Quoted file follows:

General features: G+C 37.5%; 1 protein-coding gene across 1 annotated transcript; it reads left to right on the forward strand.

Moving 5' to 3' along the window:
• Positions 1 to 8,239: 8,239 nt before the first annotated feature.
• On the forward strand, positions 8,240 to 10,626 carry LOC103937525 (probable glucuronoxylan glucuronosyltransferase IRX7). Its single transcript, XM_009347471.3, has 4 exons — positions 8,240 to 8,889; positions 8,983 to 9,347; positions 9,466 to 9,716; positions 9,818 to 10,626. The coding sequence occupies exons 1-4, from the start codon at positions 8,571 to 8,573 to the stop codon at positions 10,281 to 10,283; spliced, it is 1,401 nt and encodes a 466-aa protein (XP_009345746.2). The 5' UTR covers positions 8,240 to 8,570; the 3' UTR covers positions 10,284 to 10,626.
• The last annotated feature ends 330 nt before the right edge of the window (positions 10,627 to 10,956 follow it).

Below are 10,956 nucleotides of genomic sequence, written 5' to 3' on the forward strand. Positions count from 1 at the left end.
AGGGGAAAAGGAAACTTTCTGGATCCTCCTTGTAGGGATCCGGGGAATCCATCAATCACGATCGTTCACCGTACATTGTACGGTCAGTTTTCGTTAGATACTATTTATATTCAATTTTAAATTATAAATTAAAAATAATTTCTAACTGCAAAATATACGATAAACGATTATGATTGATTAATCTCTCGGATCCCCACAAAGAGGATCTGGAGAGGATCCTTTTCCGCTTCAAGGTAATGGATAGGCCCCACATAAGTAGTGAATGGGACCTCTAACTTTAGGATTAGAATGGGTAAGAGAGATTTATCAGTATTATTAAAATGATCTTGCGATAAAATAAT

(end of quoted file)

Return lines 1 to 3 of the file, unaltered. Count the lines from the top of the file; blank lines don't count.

General features: G+C 37.5%; 1 protein-coding gene across 1 annotated transcript; it reads left to right on the forward strand.

Moving 5' to 3' along the window:
• Positions 1 to 8,239: 8,239 nt before the first annotated feature.